A number of buildings were damaged or destroyed in the Feb. 28 tornado that hit Ohio State's Molly Caren Agricultural Center--home to Ohio State's annual Farm Science Review.

Ohio’s farms continue to rebuild after tornado damage

Ohio farms are known for their resilience, which also holds true for The Ohio State University Molly Caren Agricultural Center, home to the College of Food, Agricultural, and Environmental Sciences (CFAES) annual Farm Science Review (FSR), after it was damaged by an EF2 tornado in the early morning hours of Feb. 28.

The aftermath of the storm left 46 of the 62 buildings on the grounds damaged or destroyed. This included 13 university-owned buildings and 33 privately-owned buildings. 

Like other local farmers impacted by the storm, the focus of the FSR and CFAES teams has been on recovery and rebuilding to ensure the show will continue as scheduled.

“We are fully committed to hosting this year’s show and coming back stronger than ever, which is in our nature as a farmer-focused facility and event. This is real life for farmers, and we’re right here experiencing it, too,” said Nick Zachrich, FSR manager.

Aaron Wilson, CFAES assistant professor and Ohio’s state climatologist, surveyed the damage at Molly Caren Ag Center.

“The reports indicate the path was over 21 miles long and 500 yards wide,” Wilson said. “Of course, damage along the path and across its width varies based on whether a structure takes a direct hit or not, building materials, or whether debris and other projectiles hit neighboring buildings. All of these variations in damage were present at Molly Caren Ag Center.”

Before hitting Madison County, the tornado ravaged South Charleston, Ohio, known for its vast farmland. Charlie Troxell, of Troxell Family Farms, farms 1,800 acres with his father, Tom, and brother, Jeffrey, lost multiple buildings. Despite this setback, the Troxells remain optimistic.

“We were fortunate. We lost the two oldest barns on the property; our original shop, which was built in the 70s and not in great repair, and the concrete containment facility,” said Charlie Troxell. “The lucky part is that we didn’t really have anything spring-related in the shop; however, the corn head was in there and damaged.”

The Troxells have spent days since the tornado surveying damage, working on insurance claims, and taking inventory of the equipment, products and supplies that are salvageable, while focusing on the silver lining.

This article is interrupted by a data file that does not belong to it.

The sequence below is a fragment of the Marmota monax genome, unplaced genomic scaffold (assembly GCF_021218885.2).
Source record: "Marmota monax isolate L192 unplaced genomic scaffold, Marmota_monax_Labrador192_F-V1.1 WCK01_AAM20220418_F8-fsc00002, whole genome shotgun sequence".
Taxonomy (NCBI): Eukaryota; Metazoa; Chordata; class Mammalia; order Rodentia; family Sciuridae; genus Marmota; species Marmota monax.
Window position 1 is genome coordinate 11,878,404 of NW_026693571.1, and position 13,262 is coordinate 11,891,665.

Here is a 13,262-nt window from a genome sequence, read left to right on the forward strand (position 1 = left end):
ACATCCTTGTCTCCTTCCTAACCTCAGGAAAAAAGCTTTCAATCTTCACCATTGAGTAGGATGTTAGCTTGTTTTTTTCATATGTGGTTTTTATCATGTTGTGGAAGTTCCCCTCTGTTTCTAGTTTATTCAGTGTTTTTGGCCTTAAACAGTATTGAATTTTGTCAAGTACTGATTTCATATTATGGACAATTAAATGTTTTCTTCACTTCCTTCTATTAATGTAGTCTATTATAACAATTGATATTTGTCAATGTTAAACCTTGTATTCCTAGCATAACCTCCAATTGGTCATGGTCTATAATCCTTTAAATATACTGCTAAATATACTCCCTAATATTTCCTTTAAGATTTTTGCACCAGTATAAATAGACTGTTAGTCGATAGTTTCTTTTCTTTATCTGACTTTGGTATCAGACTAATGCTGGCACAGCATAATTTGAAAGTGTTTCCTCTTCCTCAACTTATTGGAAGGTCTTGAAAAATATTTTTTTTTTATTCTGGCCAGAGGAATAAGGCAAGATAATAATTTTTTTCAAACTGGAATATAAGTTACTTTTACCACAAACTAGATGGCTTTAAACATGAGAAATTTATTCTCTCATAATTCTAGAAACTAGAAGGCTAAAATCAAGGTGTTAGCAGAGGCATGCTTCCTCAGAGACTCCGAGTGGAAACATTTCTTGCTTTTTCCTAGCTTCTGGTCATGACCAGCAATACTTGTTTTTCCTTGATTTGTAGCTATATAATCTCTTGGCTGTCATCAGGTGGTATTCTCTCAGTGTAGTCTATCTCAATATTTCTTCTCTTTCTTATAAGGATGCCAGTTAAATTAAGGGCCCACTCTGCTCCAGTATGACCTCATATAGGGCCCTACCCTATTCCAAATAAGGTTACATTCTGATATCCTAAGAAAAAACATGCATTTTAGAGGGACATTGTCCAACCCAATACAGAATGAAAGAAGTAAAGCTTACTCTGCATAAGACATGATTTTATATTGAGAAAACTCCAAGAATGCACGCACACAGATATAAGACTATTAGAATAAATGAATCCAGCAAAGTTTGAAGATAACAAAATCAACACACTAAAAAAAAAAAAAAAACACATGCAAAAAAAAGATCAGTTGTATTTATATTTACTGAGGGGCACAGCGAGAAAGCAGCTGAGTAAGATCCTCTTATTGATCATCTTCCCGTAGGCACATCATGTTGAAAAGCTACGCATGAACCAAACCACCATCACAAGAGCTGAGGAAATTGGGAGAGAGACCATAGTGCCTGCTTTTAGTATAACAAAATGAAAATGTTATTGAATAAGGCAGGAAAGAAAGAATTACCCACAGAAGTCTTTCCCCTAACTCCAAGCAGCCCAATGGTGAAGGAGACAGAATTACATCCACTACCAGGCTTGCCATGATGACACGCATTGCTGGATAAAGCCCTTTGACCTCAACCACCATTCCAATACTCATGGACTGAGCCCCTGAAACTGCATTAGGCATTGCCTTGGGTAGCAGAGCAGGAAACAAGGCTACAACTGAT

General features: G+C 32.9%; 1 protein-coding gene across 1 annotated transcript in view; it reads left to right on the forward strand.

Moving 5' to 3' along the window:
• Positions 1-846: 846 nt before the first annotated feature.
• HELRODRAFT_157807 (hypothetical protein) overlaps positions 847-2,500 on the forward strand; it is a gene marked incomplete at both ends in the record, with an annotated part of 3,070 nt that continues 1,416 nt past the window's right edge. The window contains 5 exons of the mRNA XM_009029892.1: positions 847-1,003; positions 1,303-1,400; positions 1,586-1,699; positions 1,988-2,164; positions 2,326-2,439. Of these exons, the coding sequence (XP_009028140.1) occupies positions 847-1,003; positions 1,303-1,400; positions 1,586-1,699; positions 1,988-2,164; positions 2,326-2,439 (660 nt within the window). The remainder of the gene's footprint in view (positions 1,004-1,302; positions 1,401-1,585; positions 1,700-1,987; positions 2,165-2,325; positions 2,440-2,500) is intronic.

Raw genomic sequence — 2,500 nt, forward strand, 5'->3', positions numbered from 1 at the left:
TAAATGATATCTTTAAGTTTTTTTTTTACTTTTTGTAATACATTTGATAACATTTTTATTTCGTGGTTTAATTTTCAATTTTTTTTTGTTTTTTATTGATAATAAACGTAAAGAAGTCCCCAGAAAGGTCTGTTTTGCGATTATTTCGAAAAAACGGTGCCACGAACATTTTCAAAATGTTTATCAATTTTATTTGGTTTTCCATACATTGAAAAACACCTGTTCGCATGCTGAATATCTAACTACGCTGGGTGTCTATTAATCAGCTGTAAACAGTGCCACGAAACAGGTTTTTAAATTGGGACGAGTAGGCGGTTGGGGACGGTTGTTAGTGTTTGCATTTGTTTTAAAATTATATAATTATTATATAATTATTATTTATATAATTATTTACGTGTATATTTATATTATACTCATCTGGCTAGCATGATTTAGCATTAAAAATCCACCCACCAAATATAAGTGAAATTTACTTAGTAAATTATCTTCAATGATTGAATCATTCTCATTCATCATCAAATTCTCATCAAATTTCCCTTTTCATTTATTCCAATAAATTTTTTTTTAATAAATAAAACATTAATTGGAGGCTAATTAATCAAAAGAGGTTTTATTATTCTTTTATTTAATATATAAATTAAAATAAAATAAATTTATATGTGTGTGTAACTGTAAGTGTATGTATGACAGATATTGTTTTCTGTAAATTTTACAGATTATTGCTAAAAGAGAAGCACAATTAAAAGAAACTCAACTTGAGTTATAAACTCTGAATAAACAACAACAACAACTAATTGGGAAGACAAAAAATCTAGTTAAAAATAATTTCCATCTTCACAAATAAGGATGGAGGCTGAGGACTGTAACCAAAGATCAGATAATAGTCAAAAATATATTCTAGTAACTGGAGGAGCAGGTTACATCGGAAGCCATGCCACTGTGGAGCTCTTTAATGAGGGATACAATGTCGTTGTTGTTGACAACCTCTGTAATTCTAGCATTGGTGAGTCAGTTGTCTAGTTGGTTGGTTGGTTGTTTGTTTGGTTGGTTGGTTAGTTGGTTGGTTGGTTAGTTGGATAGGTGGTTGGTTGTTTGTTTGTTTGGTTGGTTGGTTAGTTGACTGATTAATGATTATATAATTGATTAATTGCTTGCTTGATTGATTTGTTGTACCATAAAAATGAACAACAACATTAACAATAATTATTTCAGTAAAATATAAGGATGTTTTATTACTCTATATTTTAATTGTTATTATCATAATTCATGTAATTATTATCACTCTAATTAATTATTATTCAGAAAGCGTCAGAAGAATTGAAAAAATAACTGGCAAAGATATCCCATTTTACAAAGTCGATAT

“We always thought it would be nice to have one big barn and one big complex for conveniences, but this made us realize that having things spread out made a difference,” he said. “Our quality-built barns withstood the storm.”

Preparing for the Next Severe Weather 

Three weeks after this storm impacted many area farmers and facilities, another set of tornadoes devastated areas in western Ohio on March 14. To help offer practical steps to mitigate the effects of such natural disasters, Ohio is promoting Severe Weather Awareness Week from March 17-23.

“Limiting tornado damage can be challenging, of course, especially when you think of the barns and other shelters found on farms,” said Wilson. “There is ongoing research and innovation around building assets – like grain bins and barns – with materials that may better withstand extreme weather, like high wind or hail events.”

Wilson pointed out that severe weather can happen any time of the year in Ohio. Peak activity is from April-June and again in the fall, but severe weather can occur in the winter, too, like the Feb. 28 tornado. When the forecast calls for the potential of severe weather, Wilson suggests having multiple means of receiving warnings, even at night. Individuals should not rely on hearing tornado sirens. Those are only meant for individuals who are outdoors and are often only in municipalities. 

Wilson said it is important to know the difference between Tornado Watches and Tornado Warnings. A Watch means conditions are suitable for the development of severe weather. A Warning means severe weather conditions are imminent and individuals should seek shelter immediately. Individuals should know their geographic location and be able to locate their home and farm on a map. A phone map application may not be accessible at a moment’s notice. 

In addition, he recommends that farmers should take the following steps to prepare for severe weather:

  • Secure unstable materials. Keep unstable materials, like lumber, fuel tanks and other equipment, secured to limit dangerous flying debris. 
  • Keep a list of assets and equipment. Secure an inventory list of assets including equipment, tools, livestock, buildings and building materials. 
  • Review insurance coverage annually. Be sure to have adequate insurance coverage for buildings and equipment and work with a reputable insurance company that understands the unique attributes of farm businesses. 

Most of the damage to farms in the wake of severe weather are physical assets, but there are some things that can’t be replaced no matter how much preparation one takes, and responding to these events takes a physical, mental and emotional toll on the families affected. 

“You can’t replace nostalgia and history; those things mean something. The barn we lost used to be host to 4-H meetings and other community events back in (my dad’s) heyday,” Troxell said. “Mentally, I was young enough to weather this, but I can’t imagine having to go through something like this again.” 

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